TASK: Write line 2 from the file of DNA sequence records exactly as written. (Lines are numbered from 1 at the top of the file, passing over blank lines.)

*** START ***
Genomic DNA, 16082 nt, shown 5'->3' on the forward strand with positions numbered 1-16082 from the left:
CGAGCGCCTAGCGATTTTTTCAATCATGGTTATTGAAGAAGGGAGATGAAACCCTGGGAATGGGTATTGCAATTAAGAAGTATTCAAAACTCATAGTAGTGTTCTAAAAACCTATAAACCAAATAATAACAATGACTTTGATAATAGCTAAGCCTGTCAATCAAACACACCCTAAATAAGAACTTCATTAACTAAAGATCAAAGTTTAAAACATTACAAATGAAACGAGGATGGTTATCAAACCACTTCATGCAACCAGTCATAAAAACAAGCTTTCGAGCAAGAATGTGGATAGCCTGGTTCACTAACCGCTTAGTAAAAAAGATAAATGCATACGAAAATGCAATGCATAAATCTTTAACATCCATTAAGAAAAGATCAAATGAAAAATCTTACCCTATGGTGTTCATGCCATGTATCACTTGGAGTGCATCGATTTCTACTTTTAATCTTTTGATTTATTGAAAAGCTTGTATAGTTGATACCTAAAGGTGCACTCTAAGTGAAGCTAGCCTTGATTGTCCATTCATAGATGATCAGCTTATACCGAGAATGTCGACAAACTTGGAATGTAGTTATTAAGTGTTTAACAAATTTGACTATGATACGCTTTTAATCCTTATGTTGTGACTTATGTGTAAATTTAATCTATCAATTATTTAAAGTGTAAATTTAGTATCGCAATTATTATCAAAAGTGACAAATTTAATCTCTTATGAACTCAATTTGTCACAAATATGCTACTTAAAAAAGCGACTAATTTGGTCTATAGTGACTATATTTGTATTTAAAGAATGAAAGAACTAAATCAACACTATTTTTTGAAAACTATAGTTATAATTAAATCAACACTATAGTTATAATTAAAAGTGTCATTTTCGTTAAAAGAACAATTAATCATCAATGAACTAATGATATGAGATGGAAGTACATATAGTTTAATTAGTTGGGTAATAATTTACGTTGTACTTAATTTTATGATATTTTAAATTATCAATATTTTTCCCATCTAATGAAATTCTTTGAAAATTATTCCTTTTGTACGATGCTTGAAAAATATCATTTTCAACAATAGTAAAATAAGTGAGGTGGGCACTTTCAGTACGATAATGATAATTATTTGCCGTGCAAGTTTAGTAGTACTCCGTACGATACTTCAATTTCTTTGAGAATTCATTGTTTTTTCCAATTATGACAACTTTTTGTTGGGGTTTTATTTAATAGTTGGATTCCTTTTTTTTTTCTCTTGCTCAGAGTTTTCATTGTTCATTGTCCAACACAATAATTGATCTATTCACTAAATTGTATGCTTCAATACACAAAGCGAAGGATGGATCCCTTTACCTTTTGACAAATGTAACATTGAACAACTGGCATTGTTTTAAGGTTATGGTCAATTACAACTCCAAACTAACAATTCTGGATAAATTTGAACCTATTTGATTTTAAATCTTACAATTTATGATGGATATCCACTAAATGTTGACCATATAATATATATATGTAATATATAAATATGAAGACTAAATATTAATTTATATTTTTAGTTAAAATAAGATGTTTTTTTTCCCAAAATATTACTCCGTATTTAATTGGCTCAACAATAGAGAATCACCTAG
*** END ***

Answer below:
CGAGCGCCTAGCGATTTTTTCAATCATGGTTATTGAAGAAGGGAGATGAAACCCTGGGAATGGGTATTGCAATTAAGAAGTATTCAAAACTCATAGTAGTGTTCTAAAAACCTATAAACCAAATAATAACAATGACTTTGATAATAGCTAAGCCTGTCAATCAAACACACCCTAAATAAGAACTTCATTAACTAAAGATCAAAGTTTAAAACATTACAAATGAAACGAGGATGGTTATCAAACCACTTCATGCAACCAGTCATAAAAACAAGCTTTCGAGCAAGAATGTGGATAGCCTGGTTCACTAACCGCTTAGTAAAAAAGATAAATGCATACGAAAATGCAATGCATAAATCTTTAACATCCATTAAGAAAAGATCAAATGAAAAATCTTACCCTATGGTGTTCATGCCATGTATCACTTGGAGTGCATCGATTTCTACTTTTAATCTTTTGATTTATTGAAAAGCTTGTATAGTTGATACCTAAAGGTGCACTCTAAGTGAAGCTAGCCTTGATTGTCCATTCATAGATGATCAGCTTATACCGAGAATGTCGACAAACTTGGAATGTAGTTATTAAGTGTTTAACAAATTTGACTATGATACGCTTTTAATCCTTATGTTGTGACTTATGTGTAAATTTAATCTATCAATTATTTAAAGTGTAAATTTAGTATCGCAATTATTATCAAAAGTGACAAATTTAATCTCTTATGAACTCAATTTGTCACAAATATGCTACTTAAAAAAGCGACTAATTTGGTCTATAGTGACTATATTTGTATTTAAAGAATGAAAGAACTAAATCAACACTATTTTTTGAAAACTATAGTTATAATTAAATCAACACTATAGTTATAATTAAAAGTGTCATTTTCGTTAAAAGAACAATTAATCATCAATGAACTAATGATATGAGATGGAAGTACATATAGTTTAATTAGTTGGGTAATAATTTACGTTGTACTTAATTTTATGATATTTTAAATTATCAATATTTTTCCCATCTAATGAAATTCTTTGAAAATTATTCCTTTTGTACGATGCTTGAAAAATATCATTTTCAACAATAGTAAAATAAGTGAGGTGGGCACTTTCAGTACGATAATGATAATTATTTGCCGTGCAAGTTTAGTAGTACTCCGTACGATACTTCAATTTCTTTGAGAATTCATTGTTTTTTCCAATTATGACAACTTTTTGTTGGGGTTTTATTTAATAGTTGGATTCCTTTTTTTTTTCTCTTGCTCAGAGTTTTCATTGTTCATTGTCCAACACAATAATTGATCTATTCACTAAATTGTATGCTTCAATACACAAAGCGAAGGATGGATCCCTTTACCTTTTGACAAATGTAACATTGAACAACTGGCATTGTTTTAAGGTTATGGTCAATTACAACTCCAAACTAACAATTCTGGATAAATTTGAACCTATTTGATTTTAAATCTTACAATTTATGATGGATATCCACTAAATGTTGACCATATAATATATATATGTAATATATAAATATGAAGACTAAATATTAATTTATATTTTTAGTTAAAATAAGATGTTTTTTTTCCCAAAATATTACTCCGTATTTAATTGGCTCAACAATAGAGAATCACCTAG